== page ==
BitmapScanners. An image formed by rectangular grid of picture elements (pixels). The computer assigns a value to each pixel, from one bit of information (indicating black or white) to 24 bits per pixel Scanners. An image formed by rectangular grid of picture elements (pixels). The computer assigns a value to each pixel, from one bit of information (indicating black or white) to 24 bits per pixel (for full-colour computer displays), to as many as 64 bits per pixel for some types of full-colour images. A bitmap is an image defined by a collection of dots, as opposed to a vector image, which is defined by mathematical formulas.
Black HatA malicious hacker. If a hacker finds a security hole and exploits it or lets others know about it before letting the people affected by the hole know about it, that hacker is described as a black hat hacker. This term comes from cowboy movies, where the bad guy would wear a black hat.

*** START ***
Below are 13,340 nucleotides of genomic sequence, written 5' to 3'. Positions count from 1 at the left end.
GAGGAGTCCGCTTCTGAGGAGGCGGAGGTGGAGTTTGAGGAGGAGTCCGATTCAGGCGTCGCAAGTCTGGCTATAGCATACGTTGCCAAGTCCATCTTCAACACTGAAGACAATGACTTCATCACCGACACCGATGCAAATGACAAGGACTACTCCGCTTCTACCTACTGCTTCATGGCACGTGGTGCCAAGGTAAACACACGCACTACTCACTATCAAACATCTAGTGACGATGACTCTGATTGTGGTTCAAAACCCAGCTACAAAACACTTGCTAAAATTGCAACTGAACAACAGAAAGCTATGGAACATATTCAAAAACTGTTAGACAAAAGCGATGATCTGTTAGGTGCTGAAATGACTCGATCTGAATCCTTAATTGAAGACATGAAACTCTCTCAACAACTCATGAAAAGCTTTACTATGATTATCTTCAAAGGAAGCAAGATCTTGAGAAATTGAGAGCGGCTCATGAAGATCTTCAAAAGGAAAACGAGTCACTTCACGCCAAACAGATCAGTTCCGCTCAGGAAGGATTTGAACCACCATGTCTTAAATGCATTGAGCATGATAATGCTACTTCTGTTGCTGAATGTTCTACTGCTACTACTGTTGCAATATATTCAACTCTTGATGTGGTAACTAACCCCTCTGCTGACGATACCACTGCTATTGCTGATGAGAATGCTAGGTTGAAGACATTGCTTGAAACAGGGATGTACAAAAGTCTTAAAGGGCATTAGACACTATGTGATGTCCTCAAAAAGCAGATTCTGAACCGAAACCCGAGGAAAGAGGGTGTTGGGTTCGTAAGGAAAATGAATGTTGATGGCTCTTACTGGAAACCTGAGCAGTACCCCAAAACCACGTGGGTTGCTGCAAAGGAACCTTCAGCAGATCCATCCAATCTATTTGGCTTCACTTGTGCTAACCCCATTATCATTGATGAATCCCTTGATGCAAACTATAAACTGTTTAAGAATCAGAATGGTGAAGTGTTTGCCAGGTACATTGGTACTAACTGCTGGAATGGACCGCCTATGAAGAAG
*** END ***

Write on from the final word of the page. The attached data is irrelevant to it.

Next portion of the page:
Black PointScanners. A movable reference point that defines the darkest area in an image, causing all other areas to be adjusted accordingly.
Blind Carbon Copy (BCC)When sending an e-mail, if you BCC someone you are sending him or her a copy of your e-mail, but not allowing the recipients in the "To" or "CC" fields of your e-mail client to know that the BCC recipient was sent the message as well. BCC is often used for covert company communications, such as if you are getting irritated at someone and want to let someone else in on it without alerting the party you are irritated about, or if you are sending the CEO of your company a mail telling him or her he or she is wrong about something and want to BCC copies to your friends to gloat over it. Use BCC with caution. One of the most common uses of BCC is when sending mass e-mails; just send the e-mail to yourself and BCC it to the whole group you are sending to. That way, your mailing list is not known to any of the members.
Boolean SearchingThe facility to link separate concepts of a query using 'and', 'or' and 'not' operators when searching a computerised database.

Glossary V1.8